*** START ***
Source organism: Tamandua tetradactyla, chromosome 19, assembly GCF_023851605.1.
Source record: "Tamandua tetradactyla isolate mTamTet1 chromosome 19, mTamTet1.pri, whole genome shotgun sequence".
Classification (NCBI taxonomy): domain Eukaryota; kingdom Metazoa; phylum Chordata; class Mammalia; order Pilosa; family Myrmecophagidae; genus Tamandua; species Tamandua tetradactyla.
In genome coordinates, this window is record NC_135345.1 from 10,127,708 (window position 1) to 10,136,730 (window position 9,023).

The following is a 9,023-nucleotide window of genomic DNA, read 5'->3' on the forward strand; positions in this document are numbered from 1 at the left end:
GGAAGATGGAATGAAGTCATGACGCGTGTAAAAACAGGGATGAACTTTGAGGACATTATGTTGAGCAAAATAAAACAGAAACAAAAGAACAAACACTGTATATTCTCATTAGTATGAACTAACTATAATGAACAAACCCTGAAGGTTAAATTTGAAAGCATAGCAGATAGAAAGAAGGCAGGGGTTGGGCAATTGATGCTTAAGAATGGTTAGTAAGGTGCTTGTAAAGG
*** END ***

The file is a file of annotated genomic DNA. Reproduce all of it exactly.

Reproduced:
Source organism: Tamandua tetradactyla, chromosome 19, assembly GCF_023851605.1.
Source record: "Tamandua tetradactyla isolate mTamTet1 chromosome 19, mTamTet1.pri, whole genome shotgun sequence".
Classification (NCBI taxonomy): domain Eukaryota; kingdom Metazoa; phylum Chordata; class Mammalia; order Pilosa; family Myrmecophagidae; genus Tamandua; species Tamandua tetradactyla.
In genome coordinates, this window is record NC_135345.1 from 10,127,708 (window position 1) to 10,136,730 (window position 9,023).

The following is a 9,023-nucleotide window of genomic DNA, read 5'->3' on the forward strand; positions in this document are numbered from 1 at the left end:
GGAAGATGGAATGAAGTCATGACGCGTGTAAAAACAGGGATGAACTTTGAGGACATTATGTTGAGCAAAATAAAACAGAAACAAAAGAACAAACACTGTATATTCTCATTAGTATGAACTAACTATAATGAACAAACCCTGAAGGTTAAATTTGAAAGCATAGCAGATAGAAAGAAGGCAGGGGTTGGGCAATTGATGCTTAAGAATGGTTAGTAAGGTGCTTGTAAAGG